Death came, but not once did he ever wait for it
By LISA GREENE
© St. Petersburg Times, published March 2, 2001
SAFETY HARBOR -- The sweet November air warmed the night enough for short sleeves, and Steve Dumar was young and with his two best friends and the moon shone full.
It made him feel like dancing. And he did. He twirled Kay Icenogle around the parking lot, even though she was his buddy's girlfriend and no music played. He sang a song to help them along.
The parking lot sat outside his hospital. Steve was dying.
But he danced anyway.
"He always made it fun," says his brother, Michael. "Even when it wasn't."
By life's most pretentious measures, Steve was nobody special. At 21, he wasn't famous. He wasn't a great scholar at St. Petersburg Junior College or an athletic standout before he graduated from Countryside High School. He could bowl a 290 and was a Playstation virtuoso, but such skills go unappreciated in high society.
But Steve knew how to laugh. And his joy was infectious.
Steve found out eight months ago. One day he was swimming in the backyard pool with his cousins. The next morning he was rushed to the hospital with chest pains. A tumor was spreading in his chest, pressing against his heart. It took another month to diagnose the leukemia cells taking over his body.
Steve's doctor, Ken Zuckerman, directs medical oncology and hematology at H. Lee Moffitt Cancer Center and sees cancer patients every day. At first, even Zuckerman thought that Steve was in denial.
"I learned over time he wasn't," Zuckerman says. "He was just a really tough kid. He was so strong through all of this."
Friends say what worried Steve most was how his death would affect his mother, Patsy, and his brother, Michael. His mother divorced when he was 2, so over the years, the trio became a tight-knit unit.
Steve committed himself to a regimen doctors hoped would save his life. Chemotherapy and radiation. Blood transfusions, a bone-marrow transplant. Steroids made him swell like a beach ball. His skin blistered. His hair fell out.
Toward the end, his feet filled with so much fluid that he left wet footprints behind him.
"He had so much courage for what he went through," his brother says. "I couldn't have done it.
"It was unbelievable."
He never complained. Not to his brother. Not to his mother. Not to his grandparents, or mother's fiance, best friends, boss or boss' wife.
"He didn't change," his brother says, even in his life's waning days.
When he turned 16, Steve began working at Antonio's Pasta Grill in Feather Sound.
Even as a busboy, says owner Dean Koutroumanis, Steve chatted with the customers.
"He was like the mayor of Antonio's, pretty much, and that's my job," Koutroumanis says. "He pretty much took that over."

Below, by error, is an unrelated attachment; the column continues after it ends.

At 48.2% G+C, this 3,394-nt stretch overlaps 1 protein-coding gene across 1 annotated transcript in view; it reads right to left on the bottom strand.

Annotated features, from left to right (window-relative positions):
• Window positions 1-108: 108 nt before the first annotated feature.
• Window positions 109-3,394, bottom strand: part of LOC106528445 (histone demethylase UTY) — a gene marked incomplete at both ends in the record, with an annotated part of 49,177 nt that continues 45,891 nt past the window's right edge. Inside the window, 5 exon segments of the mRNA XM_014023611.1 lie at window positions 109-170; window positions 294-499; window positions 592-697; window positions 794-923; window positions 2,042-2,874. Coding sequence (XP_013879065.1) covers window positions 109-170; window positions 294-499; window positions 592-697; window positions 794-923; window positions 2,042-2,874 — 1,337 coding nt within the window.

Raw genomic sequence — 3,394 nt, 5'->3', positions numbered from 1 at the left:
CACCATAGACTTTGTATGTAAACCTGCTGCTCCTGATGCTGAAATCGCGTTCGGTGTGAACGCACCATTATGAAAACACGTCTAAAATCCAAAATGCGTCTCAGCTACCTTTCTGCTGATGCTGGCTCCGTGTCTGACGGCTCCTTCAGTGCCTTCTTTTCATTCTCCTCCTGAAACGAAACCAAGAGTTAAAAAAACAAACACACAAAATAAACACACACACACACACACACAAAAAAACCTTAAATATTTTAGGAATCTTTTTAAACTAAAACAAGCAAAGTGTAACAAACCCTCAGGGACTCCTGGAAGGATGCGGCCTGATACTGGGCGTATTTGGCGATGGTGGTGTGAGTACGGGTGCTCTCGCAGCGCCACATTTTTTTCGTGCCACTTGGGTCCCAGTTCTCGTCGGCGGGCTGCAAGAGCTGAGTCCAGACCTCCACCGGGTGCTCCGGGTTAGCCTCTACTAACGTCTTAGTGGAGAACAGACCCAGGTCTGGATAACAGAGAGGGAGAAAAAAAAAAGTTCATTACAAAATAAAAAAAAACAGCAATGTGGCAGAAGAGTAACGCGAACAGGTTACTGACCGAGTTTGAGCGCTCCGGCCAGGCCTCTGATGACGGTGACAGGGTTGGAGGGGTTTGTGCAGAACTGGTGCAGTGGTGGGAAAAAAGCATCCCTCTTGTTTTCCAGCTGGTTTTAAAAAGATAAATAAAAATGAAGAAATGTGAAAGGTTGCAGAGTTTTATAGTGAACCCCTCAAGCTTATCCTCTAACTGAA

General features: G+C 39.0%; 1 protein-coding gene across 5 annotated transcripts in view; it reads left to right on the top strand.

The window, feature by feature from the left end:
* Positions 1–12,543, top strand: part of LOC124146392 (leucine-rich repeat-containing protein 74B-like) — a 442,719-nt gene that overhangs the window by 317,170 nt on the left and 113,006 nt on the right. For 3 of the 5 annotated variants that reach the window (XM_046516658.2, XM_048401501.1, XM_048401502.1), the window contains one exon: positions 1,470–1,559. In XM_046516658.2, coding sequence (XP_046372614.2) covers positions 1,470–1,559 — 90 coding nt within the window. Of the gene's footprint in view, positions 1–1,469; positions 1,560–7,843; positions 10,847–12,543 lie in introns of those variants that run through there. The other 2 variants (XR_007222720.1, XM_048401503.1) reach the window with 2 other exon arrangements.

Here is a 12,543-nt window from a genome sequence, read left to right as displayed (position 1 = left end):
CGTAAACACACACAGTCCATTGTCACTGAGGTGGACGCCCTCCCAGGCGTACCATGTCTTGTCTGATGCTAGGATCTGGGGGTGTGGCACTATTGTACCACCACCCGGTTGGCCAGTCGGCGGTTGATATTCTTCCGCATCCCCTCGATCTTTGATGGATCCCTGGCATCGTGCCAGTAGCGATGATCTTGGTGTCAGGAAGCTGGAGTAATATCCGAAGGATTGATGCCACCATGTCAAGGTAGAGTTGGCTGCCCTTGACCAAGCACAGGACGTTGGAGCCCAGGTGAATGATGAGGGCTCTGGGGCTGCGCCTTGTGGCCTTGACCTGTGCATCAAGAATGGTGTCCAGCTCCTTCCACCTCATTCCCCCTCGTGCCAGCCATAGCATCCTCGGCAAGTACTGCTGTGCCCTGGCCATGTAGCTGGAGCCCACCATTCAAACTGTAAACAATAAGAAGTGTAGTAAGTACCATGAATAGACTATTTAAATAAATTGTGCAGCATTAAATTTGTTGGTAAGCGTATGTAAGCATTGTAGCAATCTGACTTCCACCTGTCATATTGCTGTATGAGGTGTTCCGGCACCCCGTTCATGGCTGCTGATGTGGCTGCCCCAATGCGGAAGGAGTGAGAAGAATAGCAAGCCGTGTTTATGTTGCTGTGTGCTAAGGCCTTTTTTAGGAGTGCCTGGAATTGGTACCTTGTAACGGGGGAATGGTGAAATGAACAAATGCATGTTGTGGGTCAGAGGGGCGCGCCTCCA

When he began work as a waiter, customers requested his tables. One night, after a middle-aged couple had finished their meal, Steve began to talk with them. Other customers left. Workers cleaned up and vacuumed the floor. It was time to lock up and leave, but he still held court.
Steve died Monday, one of 7,200 Americans who will die of acute myeloid leukemia this year. He died at home, the way he wanted to. Michael and Patsy were with him.
"I can't imagine not having him in my life," his brother says. "He taught me so much. Especially in the last eight months -- about courage, about dignity, about not taking anything for granted."
Two days later, Michael sits in the funeral home on a couch facing his brother's casket. Inside the casket are a heart-shaped bouquet of roses, a stuffed dog, a floppy-eared bunny and baseball cap. Patsy put them there. She greets everyone with a hug and fragile smile. Flowers line the front of the room. Childhood pictures and bowling trophies line the back.
Steve's bone marrow transplant was Jan. 5. But soon after, his family got the news: It didn't take. Nothing else could save him. His mother's fiance, Dan Morrow, was at the hospital with Steve when a friend called a few days later. Could he bring anything?
"No, don't worry about anything for me," Steve said. "But bring my mom some fresh coffee. The coffee's terrible."
A few weeks later, Steve returned home. Dawn Koutroumanis, who is married to Steve's boss, drove him to see his doctor. She couldn't believe how swollen he looked. But still, he told jokes and talked about his favorite comedians the whole way.
"It took, like, 15 minutes (for him) to get up from my car, but not one word," she said. "He was laughing. He made light of everything."
Just weeks before his death, a family friend came by and asked Steve, who by then could barely walk, what he would do if he got better.
His mother liked what she heard. "If I could walk and get better, I would go over to Moffitt Cancer Center and volunteer my services," he said.
Thursday, Michael stood inside Espiritu Santo Catholic Church as he told 80 mourners why his brother was his hero.
"A hero is someone who has the inner strength to not let those words (acute myeloid leukemia) bring you down. . . . And still be the same laughing and loving person you have always been . . .
"To me this is a true hero."
There was a pause as Michael sobbed.
"You are an angel now."
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